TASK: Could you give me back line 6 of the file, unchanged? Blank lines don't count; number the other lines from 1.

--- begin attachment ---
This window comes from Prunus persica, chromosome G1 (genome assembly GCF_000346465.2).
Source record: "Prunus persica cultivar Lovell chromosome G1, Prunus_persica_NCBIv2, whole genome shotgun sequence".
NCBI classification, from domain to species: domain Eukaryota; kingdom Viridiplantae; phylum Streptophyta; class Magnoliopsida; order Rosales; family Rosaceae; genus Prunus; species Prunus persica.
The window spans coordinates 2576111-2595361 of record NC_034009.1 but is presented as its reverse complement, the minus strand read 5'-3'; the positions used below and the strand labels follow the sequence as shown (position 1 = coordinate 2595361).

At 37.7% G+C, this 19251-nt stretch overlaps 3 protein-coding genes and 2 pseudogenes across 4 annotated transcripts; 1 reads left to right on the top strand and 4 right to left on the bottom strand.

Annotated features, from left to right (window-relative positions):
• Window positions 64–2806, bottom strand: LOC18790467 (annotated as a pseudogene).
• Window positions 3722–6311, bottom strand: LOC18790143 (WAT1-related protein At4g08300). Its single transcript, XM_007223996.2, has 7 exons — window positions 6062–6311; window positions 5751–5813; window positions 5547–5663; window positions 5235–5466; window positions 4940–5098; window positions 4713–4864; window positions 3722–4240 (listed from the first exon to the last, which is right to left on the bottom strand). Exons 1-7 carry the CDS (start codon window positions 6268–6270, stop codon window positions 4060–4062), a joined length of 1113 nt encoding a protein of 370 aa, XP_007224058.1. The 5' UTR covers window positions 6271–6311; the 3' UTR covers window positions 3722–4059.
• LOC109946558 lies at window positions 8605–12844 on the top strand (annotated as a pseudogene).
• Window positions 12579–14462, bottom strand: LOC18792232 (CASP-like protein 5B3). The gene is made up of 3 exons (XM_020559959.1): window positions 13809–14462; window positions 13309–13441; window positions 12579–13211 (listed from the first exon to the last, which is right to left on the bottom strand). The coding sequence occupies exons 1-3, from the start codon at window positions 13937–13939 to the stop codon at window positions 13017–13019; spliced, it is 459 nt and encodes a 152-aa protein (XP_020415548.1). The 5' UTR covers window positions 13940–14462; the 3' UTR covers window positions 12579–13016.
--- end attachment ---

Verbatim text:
Annotated features, from left to right (window-relative positions):